The Danger of Salt and Water Infiltration
The reliefs and inscriptions in the Great Hypostyle Hall of Karnak temple are decaying rapidly. This is caused by groundwater containing salts which attack the surface of the stone, destroying the reliefs. This process is now dramatically apparent in the southern half of the Hypostyle Hall.
Along the west wall, Ramesses II's reliefs had been in good condition. But since a series of disastrous flash floods struck the Luxor area in the fall of 1994, large patches along the bottom of the walls are covered with salts which are rapidly obliterating the decoration.
The destruction takes a number of forms. Dark brown patches show where the salt laden stone absorbs moisture like a sponge. Areas of crystallized salt resembling frost appear on the walls where salt laden moisture has evaporated.
In some places, the decoration is covered by a thick, blistered crust of salt and dissolved sandstone as hard as concrete. Here the reliefs look as though they have partially melted.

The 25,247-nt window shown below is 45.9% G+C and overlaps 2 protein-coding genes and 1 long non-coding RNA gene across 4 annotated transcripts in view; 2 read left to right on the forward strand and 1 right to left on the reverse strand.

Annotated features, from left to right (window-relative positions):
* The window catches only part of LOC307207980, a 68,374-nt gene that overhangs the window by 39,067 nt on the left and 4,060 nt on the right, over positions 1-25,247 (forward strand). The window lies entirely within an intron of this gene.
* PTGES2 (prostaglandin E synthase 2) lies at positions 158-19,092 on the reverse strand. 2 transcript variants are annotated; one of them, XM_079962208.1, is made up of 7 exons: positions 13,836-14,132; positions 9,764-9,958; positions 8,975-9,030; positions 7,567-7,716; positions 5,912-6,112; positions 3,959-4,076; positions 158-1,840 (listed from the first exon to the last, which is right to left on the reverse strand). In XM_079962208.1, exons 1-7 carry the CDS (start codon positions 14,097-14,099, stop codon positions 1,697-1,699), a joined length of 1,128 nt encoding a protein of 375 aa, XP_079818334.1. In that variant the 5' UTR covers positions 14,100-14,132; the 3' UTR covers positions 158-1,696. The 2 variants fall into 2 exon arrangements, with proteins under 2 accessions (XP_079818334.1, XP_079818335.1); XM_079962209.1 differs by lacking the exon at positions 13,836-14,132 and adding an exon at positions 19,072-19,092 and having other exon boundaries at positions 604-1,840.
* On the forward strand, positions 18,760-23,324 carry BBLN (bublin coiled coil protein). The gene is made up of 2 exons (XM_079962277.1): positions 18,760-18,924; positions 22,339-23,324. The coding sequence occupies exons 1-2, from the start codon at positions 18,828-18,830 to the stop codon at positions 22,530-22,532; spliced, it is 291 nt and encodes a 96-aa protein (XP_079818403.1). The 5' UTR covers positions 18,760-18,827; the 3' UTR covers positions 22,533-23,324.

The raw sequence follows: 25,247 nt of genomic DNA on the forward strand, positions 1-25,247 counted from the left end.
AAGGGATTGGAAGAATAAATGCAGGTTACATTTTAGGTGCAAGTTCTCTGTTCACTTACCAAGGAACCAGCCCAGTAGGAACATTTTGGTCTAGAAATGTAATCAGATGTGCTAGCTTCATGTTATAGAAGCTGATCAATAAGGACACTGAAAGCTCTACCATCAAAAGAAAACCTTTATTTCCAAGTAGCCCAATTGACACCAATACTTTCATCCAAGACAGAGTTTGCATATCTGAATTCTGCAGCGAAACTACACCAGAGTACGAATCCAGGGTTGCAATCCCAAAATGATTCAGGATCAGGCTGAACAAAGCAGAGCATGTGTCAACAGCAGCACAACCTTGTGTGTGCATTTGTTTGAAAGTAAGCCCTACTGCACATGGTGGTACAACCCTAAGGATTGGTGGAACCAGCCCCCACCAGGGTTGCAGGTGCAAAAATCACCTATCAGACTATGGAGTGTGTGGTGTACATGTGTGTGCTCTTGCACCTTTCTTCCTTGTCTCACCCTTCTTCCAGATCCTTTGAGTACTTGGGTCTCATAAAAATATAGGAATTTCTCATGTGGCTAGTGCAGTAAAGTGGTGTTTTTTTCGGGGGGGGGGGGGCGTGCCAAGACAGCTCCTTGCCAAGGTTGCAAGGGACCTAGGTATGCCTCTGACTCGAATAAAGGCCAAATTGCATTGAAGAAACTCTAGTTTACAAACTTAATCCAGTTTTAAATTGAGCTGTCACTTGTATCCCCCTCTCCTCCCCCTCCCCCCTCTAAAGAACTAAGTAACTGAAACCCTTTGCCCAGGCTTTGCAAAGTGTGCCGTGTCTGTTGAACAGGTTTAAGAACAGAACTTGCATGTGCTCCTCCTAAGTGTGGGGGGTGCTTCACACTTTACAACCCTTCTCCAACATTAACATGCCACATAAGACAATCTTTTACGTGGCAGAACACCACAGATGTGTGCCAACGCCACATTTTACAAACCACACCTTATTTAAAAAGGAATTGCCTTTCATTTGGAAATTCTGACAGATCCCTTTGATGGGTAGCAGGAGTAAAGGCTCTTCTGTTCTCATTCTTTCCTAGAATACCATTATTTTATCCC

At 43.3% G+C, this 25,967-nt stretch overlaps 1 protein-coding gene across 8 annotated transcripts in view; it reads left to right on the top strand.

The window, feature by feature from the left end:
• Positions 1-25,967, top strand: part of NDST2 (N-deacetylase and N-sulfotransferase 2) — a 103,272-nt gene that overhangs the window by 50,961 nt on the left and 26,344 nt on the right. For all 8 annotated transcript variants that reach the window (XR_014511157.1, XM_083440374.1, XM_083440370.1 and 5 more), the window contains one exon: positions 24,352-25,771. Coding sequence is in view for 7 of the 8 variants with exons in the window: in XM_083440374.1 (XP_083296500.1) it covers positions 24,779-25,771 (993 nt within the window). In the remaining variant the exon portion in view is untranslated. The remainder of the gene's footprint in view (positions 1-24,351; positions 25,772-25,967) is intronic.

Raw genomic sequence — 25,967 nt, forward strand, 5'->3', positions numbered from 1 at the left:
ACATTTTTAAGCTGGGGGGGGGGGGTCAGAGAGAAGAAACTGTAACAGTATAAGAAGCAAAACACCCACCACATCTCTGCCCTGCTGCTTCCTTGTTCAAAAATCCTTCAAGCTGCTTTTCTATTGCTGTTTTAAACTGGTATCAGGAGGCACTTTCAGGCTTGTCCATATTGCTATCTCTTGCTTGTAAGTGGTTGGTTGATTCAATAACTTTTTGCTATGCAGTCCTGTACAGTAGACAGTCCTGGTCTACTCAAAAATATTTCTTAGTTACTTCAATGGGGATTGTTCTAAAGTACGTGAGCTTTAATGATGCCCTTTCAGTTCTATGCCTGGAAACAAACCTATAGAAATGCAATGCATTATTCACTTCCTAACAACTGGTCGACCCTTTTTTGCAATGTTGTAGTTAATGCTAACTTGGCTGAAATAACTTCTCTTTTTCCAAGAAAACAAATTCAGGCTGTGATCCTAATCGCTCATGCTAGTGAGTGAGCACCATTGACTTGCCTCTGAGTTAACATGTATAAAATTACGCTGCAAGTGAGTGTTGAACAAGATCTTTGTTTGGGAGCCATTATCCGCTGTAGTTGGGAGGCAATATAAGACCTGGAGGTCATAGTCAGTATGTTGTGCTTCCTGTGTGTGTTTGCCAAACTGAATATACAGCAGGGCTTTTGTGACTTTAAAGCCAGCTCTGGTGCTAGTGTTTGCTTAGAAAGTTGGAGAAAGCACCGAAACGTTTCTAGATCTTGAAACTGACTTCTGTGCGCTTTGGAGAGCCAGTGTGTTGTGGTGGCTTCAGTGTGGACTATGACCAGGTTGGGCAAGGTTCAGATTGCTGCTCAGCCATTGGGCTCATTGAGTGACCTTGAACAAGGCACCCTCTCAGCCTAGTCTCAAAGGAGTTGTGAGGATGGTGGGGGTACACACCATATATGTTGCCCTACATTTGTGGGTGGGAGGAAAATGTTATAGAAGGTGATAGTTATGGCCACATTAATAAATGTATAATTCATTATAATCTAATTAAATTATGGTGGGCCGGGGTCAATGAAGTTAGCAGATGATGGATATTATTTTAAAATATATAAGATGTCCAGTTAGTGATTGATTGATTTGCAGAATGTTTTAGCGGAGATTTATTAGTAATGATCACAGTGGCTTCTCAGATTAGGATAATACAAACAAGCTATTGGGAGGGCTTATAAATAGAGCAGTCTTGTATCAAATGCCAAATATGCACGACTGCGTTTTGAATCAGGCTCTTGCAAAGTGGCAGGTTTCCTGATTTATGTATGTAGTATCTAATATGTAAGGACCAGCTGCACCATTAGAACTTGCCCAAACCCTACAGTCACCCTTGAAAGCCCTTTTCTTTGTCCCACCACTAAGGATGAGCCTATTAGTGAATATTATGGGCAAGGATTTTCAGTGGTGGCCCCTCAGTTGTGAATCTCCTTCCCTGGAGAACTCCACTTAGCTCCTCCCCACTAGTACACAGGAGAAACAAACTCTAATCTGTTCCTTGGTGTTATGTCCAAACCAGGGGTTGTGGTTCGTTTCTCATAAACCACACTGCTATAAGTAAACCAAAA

Worst of all are powdery blotches of sulphurous yellow, where the salts have severed the chemical bonds holding the stone together, and it has reverted back to the sand from which it was made. It then crumbles like a dried-out sand castle.
Sadly, the ultimate fate of the southern portion of the Hall, still largely intact, may be seen in the northern wing with its exquisite bas reliefs of Seti I. Large portions are missing from intricate scenes carved in bas relief on the lower part of the north walls. In some areas, the entire lower register of scenes is gone.
This may be the imminent fate of Ramesses II's still largely intact reliefs in the south half of the Hypostyle Hall too, and of countless other temple reliefs at Karnak and elsewhere in Luxor unless drastic measures are taken to solve the groundwater problem and conserve the decaying stone.